We’re family: Cynthia and the celebrity elephants she loves
By Peter Muiruri | April 18th 2021
Tanzania’s Lake Manyara National Park.
Doughlas-Hamilton suggested that Cynthia become his research assistant, a difficult choice between her work at Newsweek and the call of the African wild. The latter won and in 1968, Moss packed up her bags and headed to Africa.
“It was a leap of faith to leave my secure job and come to Africa,” says Moss. “I am glad I did because I have had a wonderful time working with elephants in Africa.”
Doughlas-Hamilton’s project in Lake Manyara came to an end shortly, but Moss had by then made up her mind to stick around and help in elephant conservation projects.
In 1972, together with Harvey Croze, Moss started the Amboseli Elephant Research Project in Kenya, the forerunner to Amboseli Trust for Elephants (2001) that now conducts research and training other researchers from the continent. She also works closely with the local Maasai community in conservation outreach programs.
But Moss is known globally for her personal relationship with Amboseli elephant families through her research, one of the longest-running in the world.
Through her scientific papers, books and films, Moss has made celebrities out of Amboseli elephants, and close to 50 years later, Moss is still following some individual elephants she first met when her project began.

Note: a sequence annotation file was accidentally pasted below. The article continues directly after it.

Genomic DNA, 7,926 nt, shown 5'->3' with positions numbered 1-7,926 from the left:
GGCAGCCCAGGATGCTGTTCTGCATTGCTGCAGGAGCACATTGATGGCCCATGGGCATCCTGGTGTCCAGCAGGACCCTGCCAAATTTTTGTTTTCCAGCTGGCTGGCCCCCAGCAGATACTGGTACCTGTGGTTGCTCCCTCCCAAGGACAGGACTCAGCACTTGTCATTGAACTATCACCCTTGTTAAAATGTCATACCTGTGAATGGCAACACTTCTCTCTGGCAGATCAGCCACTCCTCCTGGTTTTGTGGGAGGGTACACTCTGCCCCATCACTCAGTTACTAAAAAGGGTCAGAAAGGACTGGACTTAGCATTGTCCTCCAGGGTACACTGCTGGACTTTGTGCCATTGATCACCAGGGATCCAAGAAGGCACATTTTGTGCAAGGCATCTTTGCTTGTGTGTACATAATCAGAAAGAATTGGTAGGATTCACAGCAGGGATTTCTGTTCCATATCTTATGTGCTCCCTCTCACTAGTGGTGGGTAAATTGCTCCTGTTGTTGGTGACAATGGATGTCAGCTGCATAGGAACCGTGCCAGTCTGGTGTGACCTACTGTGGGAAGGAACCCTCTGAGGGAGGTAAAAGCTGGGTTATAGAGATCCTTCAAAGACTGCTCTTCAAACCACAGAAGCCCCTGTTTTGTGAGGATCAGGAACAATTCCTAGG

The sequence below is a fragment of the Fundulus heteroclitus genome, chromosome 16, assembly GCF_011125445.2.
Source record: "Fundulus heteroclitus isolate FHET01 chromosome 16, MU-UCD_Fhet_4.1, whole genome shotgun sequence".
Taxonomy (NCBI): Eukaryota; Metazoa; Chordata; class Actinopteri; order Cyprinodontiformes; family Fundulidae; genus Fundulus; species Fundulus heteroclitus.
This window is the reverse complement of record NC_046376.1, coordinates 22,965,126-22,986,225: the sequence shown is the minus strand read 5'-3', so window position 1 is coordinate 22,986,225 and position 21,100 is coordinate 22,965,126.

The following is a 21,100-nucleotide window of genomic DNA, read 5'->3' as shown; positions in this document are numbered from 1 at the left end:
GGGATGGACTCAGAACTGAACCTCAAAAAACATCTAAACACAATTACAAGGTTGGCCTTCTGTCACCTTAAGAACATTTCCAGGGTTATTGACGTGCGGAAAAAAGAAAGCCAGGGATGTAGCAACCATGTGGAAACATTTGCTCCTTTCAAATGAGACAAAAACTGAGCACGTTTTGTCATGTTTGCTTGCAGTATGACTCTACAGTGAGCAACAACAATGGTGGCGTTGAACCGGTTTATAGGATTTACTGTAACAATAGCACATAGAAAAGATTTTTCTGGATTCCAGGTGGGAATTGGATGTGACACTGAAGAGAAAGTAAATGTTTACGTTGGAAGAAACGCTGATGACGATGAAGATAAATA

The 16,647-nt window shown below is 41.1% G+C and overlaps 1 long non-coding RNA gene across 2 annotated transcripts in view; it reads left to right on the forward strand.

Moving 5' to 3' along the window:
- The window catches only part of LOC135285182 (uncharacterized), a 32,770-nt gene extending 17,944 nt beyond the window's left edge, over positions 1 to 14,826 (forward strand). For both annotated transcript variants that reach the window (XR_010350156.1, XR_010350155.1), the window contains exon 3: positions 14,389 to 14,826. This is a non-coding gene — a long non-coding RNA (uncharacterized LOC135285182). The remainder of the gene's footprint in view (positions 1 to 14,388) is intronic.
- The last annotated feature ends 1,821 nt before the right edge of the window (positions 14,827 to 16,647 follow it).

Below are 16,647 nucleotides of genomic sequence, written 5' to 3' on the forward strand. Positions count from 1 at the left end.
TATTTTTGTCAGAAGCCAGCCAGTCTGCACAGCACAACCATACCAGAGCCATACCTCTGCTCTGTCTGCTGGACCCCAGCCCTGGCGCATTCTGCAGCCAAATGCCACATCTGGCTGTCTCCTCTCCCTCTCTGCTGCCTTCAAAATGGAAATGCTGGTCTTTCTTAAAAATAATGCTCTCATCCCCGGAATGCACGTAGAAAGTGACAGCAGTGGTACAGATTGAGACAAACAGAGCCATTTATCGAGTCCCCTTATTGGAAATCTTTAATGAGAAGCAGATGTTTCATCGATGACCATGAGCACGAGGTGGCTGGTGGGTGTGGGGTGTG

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September 1, 1972 was her first day in the field. It was also the day she met the AA family whose progeny would form one of the most studied family groups in Amboseli. Elephant families were named alphabetically and in this group are Annabelle, Alyce, Alison and even Alpha Blondy. Like a human registry, Moss and her team recorded every birth and death in this family, beginning with the matriarch, Wart Ear whose year of birth is estimated to be 1944. She died in March 1997, perhaps due to old age.
In this family is Angelina, the female who has caused some excitement in wildlife conservation circles due to the birth of twins, a male and a female. Pazia is the other female that has also given birth to twin boys that just turned a year this April.
The EB family has the most documented elephant in the wild. Echo, the matriarch was born in 1945. She was leading a family of seven when Moss met her in 1973. Her family had grown to about 37 elephants by the time she died in 2009, aged 64.
“Watching Echo give birth was one of my most memorable moments in Amboseli. She also gave birth to a crippled calf named Ely who has since recovered. It was lovely watching Echo go through all the paces of responsible motherhood,” recalls Moss.
Echo led what some may call a sedentary lifestyle, never veering far off the main park even when other families did. But her meek disposition would be tested a few times in her life.
There was this time her baby, Ebony, was kidnapped by another family in what wildlife researchers term as a rare occurrence among elephants. The rival gang even drove Echo away when she tried to rescue her baby.